The Crusaders hail from Houston in Texas. Since 1961, the group (under various names) have released more than forty albums, 19 of which were recorded under the name 'The Jazz Crusaders' (in betweeen 1961 and 1970). In 1954, keyboards player, Joe Sample teamed up with high-school friends, tenor saxophonist Wilton Felder and drummer Stix Hooper to, originally, form the Swingsters. The group first played together in high school before relocating to Los Angeles in the early '60's. As the Swingsters, they were joined by trombonist Wayne Henderson, flautist Hubert Laws, and bassist Henry Wilson and the group became the Modern Jazz Sextet. The group then changed their name to the Jazz Crusaders.

The Jazz Crusaders signed with the Pacific Jazz label, where they remained for a decade, before simplifying their name to the Crusaders in 1971. Their Early Pacific Jazz albums included 'Freedom Sound', 'Lookin Ahead', 'At The Lighthouse' and 'Tough Talk'. The Crusaders first album was entitled 'Pass The Plate' for the Chisa imprint, which was followed by a label change, to Blue Thumb/ABC, and a second album release, confusingly entitled 'Crusaders 1'. In 1972, they released '2nd Crusade', followed by 'Hollywood' (in 1973), 'Unsung Heroes' (in 1973) and 'Scratch' (in 1974). By 1974, they had incorporated the electric bass and electric guitar into their music. Bass guitarist 'Pops' Popwell and guitarist Larry Carlton joined the band, and featured on the group's albums throughout the latter part of the 1970's. They developed a more crossover, jazz-funk style of appeal, and the group's recordings started to appear on the Billboard pop charts.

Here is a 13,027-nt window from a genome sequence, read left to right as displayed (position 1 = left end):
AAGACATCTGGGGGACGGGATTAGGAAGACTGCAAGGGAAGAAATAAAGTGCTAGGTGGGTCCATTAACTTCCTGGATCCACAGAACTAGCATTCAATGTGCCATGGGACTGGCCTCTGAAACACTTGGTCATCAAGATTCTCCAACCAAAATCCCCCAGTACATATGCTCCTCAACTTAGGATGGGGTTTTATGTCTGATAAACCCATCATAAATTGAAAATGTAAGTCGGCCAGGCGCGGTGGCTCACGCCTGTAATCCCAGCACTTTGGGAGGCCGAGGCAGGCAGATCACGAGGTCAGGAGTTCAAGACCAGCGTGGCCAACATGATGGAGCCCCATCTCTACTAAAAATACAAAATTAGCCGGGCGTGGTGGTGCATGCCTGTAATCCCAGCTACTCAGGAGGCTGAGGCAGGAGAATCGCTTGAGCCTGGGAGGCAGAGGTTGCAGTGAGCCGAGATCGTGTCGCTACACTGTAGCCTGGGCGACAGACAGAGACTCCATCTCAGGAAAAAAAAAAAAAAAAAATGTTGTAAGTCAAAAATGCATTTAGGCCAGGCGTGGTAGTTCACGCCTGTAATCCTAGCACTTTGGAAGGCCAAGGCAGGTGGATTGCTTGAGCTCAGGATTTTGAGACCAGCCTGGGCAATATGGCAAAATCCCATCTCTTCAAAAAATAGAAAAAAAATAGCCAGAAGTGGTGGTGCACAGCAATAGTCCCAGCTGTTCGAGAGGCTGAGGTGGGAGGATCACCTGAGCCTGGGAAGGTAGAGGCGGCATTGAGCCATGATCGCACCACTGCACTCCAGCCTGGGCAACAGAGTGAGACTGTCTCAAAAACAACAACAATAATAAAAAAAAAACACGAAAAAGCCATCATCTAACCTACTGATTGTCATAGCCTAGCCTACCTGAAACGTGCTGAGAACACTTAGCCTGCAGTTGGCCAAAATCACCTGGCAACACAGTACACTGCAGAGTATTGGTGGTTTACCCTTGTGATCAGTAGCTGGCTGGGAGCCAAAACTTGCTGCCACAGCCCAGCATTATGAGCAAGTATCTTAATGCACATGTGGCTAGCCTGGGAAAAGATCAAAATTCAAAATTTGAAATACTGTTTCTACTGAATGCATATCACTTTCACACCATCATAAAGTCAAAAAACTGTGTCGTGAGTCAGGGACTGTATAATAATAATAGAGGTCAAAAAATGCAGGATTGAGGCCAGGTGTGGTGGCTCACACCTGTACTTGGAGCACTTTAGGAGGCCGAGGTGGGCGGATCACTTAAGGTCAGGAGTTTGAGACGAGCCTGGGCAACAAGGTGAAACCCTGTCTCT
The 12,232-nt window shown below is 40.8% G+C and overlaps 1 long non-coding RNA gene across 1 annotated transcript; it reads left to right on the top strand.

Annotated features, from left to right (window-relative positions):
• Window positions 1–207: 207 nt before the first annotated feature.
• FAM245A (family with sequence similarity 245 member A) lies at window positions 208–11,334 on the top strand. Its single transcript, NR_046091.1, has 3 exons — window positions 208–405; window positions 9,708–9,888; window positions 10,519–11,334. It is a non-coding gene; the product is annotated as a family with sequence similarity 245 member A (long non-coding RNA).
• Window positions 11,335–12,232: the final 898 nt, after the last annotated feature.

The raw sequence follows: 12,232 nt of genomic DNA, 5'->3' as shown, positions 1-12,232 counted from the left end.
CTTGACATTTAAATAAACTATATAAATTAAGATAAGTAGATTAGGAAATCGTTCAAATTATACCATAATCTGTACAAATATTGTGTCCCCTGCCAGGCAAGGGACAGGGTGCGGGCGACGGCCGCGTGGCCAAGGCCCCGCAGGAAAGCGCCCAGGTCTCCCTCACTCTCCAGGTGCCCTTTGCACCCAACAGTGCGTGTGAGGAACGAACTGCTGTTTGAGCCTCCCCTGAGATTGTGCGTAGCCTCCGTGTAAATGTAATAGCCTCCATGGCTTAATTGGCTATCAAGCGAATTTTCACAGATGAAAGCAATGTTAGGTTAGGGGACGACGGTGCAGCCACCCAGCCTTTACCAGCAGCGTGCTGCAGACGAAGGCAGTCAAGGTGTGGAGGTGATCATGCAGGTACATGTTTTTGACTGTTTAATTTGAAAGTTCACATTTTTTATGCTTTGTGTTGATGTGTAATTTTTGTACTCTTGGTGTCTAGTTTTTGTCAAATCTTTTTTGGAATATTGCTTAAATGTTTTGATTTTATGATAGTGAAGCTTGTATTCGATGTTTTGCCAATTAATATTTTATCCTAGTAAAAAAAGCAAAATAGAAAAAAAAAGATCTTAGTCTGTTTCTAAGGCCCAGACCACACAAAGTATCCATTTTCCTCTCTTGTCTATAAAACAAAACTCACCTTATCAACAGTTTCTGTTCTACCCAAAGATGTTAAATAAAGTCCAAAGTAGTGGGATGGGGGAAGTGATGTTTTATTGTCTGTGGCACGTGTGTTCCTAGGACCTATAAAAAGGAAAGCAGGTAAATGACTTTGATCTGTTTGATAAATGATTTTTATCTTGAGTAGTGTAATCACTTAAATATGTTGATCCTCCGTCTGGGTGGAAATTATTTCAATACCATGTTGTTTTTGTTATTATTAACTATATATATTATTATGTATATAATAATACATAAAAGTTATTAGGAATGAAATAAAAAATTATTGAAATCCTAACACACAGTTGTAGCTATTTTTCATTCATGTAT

Joe Sample performed various extra curricular performances for many Soul artists, along with some soft Rock artists including Joni Mitchell ('Free Man In Paris'). Further albums, 'Southern Comfort' (in 1974), 'Chain Reaction' (in 1975, including 'I Felt The Love'), and 'Those Southern Knights' (in 1976, including 'Spiral' and 'Keep That Same Old Feeling') were released before Wayne Henderson left the group to pursue solo recordings and production activities. The Crusaders recorded two more ABC albums, 'Free As The Wind' (1977) and 'Images' (1978) before the label merged with MCA. Pops Powell then left the group, and the Crusaders began to introduce vocals into their recordings.

The height of the group's commercial success came with 1979's 'Street Life', which peaked at number 18 on the pop album charts, and the title track from the album made the Top 10 on the R & B chart and number 36 on Billboard's Hot 100 chart. The song featured the vocals of Randy Crawford, whose album 'Now We May Begin' the group produced and played on in 1980. Also in 1980 they employed the vocal skills of Bill Withers on 'Soul Shadows' for their new album 'Rhapsody & Blues'. In 1981, 'I'm So Glad I'm Standing Here Today' featuring the vocals of Joe Cocker, reached the U.K. Top 75. In 1982 the Crusaders produced 'Don't Take Your Love To Hollywood' for Kelly Marie. Another founding member, Stix Hooper, left the group in 1983 and three more albums were recorded in the mid-1980's. Stix Hoopper was replaced with drummer Ndugu, and returned with the album 'Ghetto Blaster' in 1984, (including 'Night Ladies' - U.K. Top 75).